A Taxi without a Driver
If you're a regular Uber customer in Pittsburgh, you can opt to take your ride in a self-driving car. Yep, there will still be someone in the driver's seat who takes control when necessary, but Uber insists that in the near future, their taxis will pilot themselves.
Uber, which began their offering in mid-September, wasn't even the first. A company in Singapore rolled out a small number of similar self-driving taxis several weeks earlier. Their goal is to have a large fleet of fully self-driving taxis in Singapore by 2018 — with the practical benefit that it will help reduce the serious traffic congestion there.
Not so long ago Google's self-driving cars being tested were a novelty — and something that seemed like it might become a reality only in the distant future. Now most of the automakers are planning to sell self-driving cars. And many of them have prototypes on the road right now.
How does the U.S. government feel about this? They're behind it 100%. In September federal auto safety regulators released their guidelines for self-driving cars. While putting in place a 15-point safety assessment for manufacturers, at the same time they gave the industry a clear message: full speed ahead.
Why so bullish? The main reason, which may seem counterintuitive, is safety. The evidence so far suggests that these vehicles, filled with sensors and computing power, will actually be safer. I'd certainly feel safer knowing it would be less likely that a texting teen or a drunken driver would be meeting me head on.
In fact, self-driving cars are already available for you to buy. The famed electric vehicle, the Tesla, has an Autopilot mode. Turn it on, and your Tesla will drive itself. When you're ready to hit the road, you can summon your car and it will drive itself out of the garage and be sitting there waiting to head out.
Once you're on the road, Autopilot can take over. Tesla, however, doesn't want people to cede complete control to the system. If you take your hands off the steering wheel when you're on the highway, you'll get an audible warning. If the system is forced to give you three warnings within an hour, Autopilot is automatically disabled until you restart your car.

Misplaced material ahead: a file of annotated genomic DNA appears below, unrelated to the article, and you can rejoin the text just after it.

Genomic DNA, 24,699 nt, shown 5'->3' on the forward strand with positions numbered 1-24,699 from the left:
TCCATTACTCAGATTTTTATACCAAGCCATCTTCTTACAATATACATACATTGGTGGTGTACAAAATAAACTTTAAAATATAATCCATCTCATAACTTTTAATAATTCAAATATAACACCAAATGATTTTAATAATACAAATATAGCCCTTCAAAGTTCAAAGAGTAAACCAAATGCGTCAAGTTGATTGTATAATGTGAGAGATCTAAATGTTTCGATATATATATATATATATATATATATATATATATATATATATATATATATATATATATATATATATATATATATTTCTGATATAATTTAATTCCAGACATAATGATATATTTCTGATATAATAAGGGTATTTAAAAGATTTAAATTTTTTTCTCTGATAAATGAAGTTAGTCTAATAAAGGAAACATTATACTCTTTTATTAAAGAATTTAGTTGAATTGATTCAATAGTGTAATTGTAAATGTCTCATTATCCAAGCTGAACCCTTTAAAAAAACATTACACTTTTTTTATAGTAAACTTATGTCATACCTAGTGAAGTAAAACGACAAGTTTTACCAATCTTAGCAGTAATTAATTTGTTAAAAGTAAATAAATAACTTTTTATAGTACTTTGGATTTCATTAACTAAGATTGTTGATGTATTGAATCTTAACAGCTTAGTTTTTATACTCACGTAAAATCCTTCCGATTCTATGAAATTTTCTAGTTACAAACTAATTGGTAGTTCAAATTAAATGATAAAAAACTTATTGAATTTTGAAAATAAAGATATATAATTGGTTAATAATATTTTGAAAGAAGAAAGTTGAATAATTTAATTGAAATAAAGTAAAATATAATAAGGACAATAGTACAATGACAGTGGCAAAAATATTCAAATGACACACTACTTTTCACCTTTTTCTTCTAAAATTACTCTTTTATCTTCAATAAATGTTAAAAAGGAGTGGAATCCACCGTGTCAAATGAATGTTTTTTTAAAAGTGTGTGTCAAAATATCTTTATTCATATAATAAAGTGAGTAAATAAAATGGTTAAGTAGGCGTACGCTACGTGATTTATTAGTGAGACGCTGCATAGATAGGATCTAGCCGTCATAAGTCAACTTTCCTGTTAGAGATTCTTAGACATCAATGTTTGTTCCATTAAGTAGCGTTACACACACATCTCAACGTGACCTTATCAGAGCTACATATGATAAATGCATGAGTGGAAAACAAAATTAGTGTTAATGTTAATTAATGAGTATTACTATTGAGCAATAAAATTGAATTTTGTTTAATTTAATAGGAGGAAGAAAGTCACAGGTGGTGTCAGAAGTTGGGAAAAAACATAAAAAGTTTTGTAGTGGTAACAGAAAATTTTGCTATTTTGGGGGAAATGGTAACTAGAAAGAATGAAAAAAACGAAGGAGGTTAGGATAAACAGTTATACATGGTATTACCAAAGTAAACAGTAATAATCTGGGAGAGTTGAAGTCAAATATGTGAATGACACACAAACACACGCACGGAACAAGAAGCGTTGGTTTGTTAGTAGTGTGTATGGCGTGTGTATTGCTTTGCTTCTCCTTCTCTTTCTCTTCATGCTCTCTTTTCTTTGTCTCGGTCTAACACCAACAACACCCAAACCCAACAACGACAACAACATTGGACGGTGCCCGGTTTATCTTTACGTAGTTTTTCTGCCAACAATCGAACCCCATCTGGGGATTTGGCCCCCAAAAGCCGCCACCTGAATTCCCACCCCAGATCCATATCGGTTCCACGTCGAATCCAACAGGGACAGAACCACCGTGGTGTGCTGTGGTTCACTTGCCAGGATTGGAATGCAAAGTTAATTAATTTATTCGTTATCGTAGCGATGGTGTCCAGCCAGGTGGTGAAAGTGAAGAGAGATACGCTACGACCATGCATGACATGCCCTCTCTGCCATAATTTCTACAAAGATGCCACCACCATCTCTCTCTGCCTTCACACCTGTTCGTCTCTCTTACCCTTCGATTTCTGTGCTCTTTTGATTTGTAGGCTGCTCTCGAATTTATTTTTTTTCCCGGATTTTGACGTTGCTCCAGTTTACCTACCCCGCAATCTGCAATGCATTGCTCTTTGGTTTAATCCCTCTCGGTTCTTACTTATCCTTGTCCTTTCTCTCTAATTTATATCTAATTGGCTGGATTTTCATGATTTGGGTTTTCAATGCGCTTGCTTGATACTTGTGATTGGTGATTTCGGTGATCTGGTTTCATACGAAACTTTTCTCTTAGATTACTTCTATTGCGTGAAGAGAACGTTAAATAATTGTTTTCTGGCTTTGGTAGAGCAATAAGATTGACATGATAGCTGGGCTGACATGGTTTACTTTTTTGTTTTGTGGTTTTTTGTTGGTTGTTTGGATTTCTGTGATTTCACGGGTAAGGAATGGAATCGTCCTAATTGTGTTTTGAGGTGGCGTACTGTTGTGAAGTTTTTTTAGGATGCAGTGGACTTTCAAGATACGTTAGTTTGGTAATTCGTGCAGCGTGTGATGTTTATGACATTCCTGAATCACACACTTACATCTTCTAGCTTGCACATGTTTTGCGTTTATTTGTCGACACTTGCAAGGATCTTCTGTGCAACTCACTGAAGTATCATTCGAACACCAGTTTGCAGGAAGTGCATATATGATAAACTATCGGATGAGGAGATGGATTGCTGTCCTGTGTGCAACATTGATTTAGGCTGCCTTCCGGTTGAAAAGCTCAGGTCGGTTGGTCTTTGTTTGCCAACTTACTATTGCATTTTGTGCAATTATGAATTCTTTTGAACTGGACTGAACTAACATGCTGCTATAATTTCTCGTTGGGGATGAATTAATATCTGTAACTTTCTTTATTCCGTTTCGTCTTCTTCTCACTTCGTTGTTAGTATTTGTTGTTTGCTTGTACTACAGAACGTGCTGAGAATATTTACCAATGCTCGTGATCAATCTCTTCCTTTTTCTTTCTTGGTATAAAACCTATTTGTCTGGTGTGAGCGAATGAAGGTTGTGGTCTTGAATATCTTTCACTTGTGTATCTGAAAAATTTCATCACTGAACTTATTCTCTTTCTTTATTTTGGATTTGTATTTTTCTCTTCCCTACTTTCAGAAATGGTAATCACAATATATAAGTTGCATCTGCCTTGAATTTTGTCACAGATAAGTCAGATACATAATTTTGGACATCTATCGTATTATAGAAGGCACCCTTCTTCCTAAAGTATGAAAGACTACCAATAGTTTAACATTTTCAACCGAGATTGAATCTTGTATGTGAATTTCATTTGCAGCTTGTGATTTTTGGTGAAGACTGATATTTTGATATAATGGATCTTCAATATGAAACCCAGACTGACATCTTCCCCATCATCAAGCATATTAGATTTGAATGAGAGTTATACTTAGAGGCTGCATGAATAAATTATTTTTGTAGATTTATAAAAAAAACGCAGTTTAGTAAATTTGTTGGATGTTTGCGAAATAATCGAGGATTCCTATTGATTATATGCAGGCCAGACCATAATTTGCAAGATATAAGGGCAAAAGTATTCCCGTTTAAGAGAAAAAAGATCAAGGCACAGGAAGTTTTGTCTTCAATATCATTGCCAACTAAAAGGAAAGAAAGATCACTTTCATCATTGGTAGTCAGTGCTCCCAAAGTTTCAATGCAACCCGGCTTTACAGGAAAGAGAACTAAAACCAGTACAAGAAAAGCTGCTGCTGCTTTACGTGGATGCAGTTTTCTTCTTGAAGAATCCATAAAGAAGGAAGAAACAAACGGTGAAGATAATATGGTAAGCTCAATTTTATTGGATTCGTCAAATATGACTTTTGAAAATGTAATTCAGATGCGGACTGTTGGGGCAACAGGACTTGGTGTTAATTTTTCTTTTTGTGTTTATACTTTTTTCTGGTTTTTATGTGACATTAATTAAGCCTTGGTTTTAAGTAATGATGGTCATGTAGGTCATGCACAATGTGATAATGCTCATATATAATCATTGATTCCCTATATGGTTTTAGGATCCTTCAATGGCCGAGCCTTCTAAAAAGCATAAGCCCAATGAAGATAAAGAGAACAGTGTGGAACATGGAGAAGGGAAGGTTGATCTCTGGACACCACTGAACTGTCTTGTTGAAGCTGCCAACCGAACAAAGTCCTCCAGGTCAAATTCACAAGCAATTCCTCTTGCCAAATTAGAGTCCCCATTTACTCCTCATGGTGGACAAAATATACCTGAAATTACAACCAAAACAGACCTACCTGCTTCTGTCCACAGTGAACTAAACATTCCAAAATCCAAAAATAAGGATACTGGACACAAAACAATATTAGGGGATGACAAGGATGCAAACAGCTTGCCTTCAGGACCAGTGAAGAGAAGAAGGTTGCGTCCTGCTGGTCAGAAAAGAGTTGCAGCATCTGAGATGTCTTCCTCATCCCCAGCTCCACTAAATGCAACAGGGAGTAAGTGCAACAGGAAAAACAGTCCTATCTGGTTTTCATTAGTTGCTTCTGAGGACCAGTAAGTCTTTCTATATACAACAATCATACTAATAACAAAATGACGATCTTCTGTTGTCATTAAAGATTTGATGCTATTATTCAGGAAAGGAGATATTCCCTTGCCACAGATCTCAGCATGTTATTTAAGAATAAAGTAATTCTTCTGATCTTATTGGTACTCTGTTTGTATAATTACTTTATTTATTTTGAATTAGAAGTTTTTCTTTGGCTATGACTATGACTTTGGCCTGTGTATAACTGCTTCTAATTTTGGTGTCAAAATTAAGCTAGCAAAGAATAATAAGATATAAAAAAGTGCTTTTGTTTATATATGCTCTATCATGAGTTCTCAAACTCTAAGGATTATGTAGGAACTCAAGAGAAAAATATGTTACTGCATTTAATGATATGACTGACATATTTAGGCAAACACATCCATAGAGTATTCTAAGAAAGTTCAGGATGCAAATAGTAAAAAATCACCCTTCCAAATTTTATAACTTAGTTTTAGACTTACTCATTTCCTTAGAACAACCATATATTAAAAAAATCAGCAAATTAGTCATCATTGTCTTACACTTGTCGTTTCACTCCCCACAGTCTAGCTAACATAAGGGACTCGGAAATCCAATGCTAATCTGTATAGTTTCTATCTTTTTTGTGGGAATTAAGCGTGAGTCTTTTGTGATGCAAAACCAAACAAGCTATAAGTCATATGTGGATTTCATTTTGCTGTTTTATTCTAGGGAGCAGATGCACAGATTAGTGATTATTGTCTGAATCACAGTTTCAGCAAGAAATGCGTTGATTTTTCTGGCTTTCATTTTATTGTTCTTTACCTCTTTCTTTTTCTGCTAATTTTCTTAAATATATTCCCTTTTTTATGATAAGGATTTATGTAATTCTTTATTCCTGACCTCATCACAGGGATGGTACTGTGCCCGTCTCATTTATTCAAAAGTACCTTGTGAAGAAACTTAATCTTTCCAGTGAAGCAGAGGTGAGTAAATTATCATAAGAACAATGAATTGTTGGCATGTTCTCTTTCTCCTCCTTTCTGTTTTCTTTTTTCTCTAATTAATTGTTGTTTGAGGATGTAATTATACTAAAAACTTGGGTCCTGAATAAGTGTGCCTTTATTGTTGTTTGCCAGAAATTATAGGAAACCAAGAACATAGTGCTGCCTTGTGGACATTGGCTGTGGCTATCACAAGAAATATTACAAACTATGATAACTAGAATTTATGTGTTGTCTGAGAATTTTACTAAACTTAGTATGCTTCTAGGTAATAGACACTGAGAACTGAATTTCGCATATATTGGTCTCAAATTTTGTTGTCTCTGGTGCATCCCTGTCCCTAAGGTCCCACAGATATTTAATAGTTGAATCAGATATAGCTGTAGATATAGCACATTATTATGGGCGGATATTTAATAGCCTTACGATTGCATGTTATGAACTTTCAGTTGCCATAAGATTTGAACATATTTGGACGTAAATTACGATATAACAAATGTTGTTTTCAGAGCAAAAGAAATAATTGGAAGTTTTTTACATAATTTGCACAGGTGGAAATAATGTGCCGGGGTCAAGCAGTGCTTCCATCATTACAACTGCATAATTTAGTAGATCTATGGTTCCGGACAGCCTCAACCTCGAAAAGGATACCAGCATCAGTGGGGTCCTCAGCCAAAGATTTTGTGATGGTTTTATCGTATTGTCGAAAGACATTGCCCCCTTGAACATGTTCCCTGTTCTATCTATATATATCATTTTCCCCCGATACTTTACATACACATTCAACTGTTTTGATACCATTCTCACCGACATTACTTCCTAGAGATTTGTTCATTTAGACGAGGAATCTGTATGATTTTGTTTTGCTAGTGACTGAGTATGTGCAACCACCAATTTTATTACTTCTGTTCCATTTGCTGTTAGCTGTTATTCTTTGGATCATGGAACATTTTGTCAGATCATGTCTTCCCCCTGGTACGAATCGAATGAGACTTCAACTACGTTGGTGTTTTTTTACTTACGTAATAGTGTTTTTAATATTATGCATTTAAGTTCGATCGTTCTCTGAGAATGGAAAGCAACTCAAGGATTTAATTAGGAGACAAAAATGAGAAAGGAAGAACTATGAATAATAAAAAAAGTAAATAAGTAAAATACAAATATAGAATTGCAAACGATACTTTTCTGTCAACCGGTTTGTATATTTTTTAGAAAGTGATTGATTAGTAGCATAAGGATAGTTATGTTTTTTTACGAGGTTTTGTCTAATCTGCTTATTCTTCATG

And that's a good thing, as a review in the New York Times makes clear. On a test drive, the journalist found that several times Autopilot did seemingly dangerous things such as veering toward the center divider when the highway markings weren't clear or heading toward the curb because it wasn't able to handle a really tight curve.
So what's it good for? The company says that it's best for long drives on low-access freeways, making it much less tiring by doing a lot of the steering and braking for you. The Times reviewer found it especially useful, though, in slow-moving, heavy stop-and-go traffic in Los Angeles. He said it was much less strenuous because Autopilot flawlessly handled the constant braking and accelerating while staying in lane.
Plus, in slow traffic such as this, Autopilot dispenses with the audible warning system. Feel free to take your hands off the while.
What's coming? In September Ford began demonstrating their fleet of 10 self-driving Ford Fusions that are outfitted with cameras, computers, radar, lidar (like radar but with laser beams), and more. They plan to start selling their driverless cars within five years, with a focus on producing robotic taxis that are best suited for slow traffic in cities that have clear traffic markings and controls.
GM and the ride-hailing service Lyft are planning self-driving cars. Apple is also reportedly developing self-driving technology. Mercedes-Benz and Audi have been testing prototype vehicles since 2014, and Nissan since 2013. Daimler is testing self-driving trucks and an autonomous mode in the new Mercedes E-Class.
Plus, the Royal Navy has an autonomous speedboat, CNH Industrial has an autonomous tractor, and Airbus is even working on autonomous flying taxis, with a goal of having a prototype in the air by 2017.
Oh, and one more thing. Ford's vision of the self-driving vehicles that they want to launch by 2021 also includes vehicles that will come without steering wheels, brake pedals, or gas pedals. Really. Unlike the driver-assist functions targeted for individual car ownership, these vehicles will be targeted toward cities and intended to be a supplement to mass transit.
There are security concerns, of course. Already hackers have shown that they can take over a Jeep, wirelessly cutting the brakes and transmission. As one expert in security said, a car "is just a big computer you sit in." Uh oh.
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© 2016 by Jim Karpen, Ph.D.